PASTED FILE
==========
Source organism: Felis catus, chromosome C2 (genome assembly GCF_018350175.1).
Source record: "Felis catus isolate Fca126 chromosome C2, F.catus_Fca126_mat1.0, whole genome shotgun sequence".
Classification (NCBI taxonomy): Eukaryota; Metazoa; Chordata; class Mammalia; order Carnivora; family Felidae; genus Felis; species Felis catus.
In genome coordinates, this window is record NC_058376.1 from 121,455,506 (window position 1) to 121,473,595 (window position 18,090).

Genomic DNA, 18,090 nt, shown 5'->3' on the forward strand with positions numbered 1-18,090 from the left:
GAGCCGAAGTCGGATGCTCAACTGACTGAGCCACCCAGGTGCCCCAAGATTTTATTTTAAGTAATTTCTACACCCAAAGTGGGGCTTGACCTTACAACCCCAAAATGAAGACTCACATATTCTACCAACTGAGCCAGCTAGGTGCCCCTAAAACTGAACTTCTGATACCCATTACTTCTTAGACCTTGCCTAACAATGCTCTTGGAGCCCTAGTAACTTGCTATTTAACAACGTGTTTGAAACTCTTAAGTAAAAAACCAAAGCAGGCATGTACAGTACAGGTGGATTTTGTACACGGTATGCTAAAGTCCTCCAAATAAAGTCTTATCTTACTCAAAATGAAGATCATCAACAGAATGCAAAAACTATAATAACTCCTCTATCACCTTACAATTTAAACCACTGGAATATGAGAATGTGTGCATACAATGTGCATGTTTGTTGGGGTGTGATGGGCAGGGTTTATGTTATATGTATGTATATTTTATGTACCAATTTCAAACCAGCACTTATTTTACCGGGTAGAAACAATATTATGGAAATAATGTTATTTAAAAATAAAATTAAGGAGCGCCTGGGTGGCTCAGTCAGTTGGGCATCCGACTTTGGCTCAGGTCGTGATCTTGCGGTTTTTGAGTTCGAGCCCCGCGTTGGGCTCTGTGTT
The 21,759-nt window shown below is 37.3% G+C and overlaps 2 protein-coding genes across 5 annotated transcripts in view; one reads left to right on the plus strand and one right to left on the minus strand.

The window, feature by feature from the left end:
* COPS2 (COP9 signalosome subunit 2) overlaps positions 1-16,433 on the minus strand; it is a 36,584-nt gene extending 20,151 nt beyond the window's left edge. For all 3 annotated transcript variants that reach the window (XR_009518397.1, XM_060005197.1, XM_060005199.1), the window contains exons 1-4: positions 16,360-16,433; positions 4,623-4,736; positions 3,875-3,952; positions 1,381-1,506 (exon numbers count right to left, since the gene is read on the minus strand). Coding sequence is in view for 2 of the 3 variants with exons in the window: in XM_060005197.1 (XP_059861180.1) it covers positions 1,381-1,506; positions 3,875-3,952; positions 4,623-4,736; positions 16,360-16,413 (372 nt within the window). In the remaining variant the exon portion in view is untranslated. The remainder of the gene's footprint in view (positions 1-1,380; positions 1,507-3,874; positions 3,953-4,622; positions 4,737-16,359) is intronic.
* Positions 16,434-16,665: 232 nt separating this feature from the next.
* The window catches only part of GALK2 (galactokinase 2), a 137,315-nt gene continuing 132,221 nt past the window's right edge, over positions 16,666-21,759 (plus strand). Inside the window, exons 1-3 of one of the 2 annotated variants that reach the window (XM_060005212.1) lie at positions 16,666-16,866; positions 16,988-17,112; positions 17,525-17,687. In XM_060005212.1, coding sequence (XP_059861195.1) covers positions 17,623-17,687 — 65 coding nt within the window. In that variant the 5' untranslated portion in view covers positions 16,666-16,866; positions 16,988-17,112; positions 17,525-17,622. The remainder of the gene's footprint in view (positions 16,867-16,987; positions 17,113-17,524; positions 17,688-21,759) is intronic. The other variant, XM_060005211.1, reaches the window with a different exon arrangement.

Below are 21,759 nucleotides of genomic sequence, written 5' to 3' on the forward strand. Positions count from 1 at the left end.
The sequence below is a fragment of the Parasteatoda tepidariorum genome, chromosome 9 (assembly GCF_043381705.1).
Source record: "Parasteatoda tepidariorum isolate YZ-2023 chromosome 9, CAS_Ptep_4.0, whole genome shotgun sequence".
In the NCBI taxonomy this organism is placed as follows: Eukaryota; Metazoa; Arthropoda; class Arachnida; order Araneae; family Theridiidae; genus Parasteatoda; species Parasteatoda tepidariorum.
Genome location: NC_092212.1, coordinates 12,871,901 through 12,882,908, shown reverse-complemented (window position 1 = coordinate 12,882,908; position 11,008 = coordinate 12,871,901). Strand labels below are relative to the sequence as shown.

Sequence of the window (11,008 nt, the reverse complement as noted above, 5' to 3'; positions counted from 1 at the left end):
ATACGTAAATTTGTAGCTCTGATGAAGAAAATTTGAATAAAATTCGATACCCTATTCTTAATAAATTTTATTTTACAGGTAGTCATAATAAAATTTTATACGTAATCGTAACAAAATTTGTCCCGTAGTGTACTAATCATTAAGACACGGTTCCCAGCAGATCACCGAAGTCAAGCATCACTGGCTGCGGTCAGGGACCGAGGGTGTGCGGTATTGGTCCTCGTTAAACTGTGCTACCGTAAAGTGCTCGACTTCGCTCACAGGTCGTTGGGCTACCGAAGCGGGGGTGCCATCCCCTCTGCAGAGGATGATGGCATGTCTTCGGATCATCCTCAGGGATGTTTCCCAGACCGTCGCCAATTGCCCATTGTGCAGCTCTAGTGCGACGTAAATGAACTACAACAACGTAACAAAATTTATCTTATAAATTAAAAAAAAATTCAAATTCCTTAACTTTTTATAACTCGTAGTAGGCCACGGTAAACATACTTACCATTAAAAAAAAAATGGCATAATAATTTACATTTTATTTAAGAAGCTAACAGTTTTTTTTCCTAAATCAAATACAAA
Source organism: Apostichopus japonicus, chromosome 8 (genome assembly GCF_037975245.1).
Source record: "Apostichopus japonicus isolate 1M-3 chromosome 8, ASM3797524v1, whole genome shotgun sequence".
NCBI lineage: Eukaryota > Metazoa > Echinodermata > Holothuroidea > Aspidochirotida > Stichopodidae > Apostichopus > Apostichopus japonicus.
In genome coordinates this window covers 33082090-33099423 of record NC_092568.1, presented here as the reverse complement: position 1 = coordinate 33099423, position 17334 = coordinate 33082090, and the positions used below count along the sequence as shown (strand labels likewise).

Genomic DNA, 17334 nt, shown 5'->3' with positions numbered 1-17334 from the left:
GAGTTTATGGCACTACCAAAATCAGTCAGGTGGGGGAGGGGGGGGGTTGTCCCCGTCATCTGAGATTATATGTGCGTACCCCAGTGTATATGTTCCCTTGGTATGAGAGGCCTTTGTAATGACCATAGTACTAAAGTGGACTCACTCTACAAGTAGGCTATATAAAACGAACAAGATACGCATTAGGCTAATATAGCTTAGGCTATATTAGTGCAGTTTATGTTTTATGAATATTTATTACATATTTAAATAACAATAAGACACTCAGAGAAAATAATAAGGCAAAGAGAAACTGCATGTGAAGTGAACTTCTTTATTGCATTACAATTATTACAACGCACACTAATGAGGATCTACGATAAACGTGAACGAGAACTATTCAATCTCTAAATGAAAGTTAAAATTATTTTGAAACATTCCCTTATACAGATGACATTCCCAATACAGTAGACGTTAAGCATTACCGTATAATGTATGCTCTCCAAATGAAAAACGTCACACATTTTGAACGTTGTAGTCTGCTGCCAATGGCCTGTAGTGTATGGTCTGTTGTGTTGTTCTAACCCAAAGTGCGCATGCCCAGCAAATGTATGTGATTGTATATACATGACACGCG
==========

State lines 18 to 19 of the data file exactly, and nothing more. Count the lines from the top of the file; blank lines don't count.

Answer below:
ATACGTAAATTTGTAGCTCTGATGAAGAAAATTTGAATAAAATTCGATACCCTATTCTTAATAAATTTTATTTTACAGGTAGTCATAATAAAATTTTATACGTAATCGTAACAAAATTTGTCCCGTAGTGTACTAATCATTAAGACACGGTTCCCAGCAGATCACCGAAGTCAAGCATCACTGGCTGCGGTCAGGGACCGAGGGTGTGCGGTATTGGTCCTCGTTAAACTGTGCTACCGTAAAGTGCTCGACTTCGCTCACAGGTCGTTGGGCTACCGAAGCGGGGGTGCCATCCCCTCTGCAGAGGATGATGGCATGTCTTCGGATCATCCTCAGGGATGTTTCCCAGACCGTCGCCAATTGCCCATTGTGCAGCTCTAGTGCGACGTAAATGAACTACAACAACGTAACAAAATTTATCTTATAAATTAAAAAAAAATTCAAATTCCTTAACTTTTTATAACTCGTAGTAGGCCACGGTAAACATACTTACCATTAAAAAAAAAATGGCATAATAATTTACATTTTATTTAAGAAGCTAACAGTTTTTTTTCCTAAATCAAATACAAA
Source organism: Apostichopus japonicus, chromosome 8 (genome assembly GCF_037975245.1).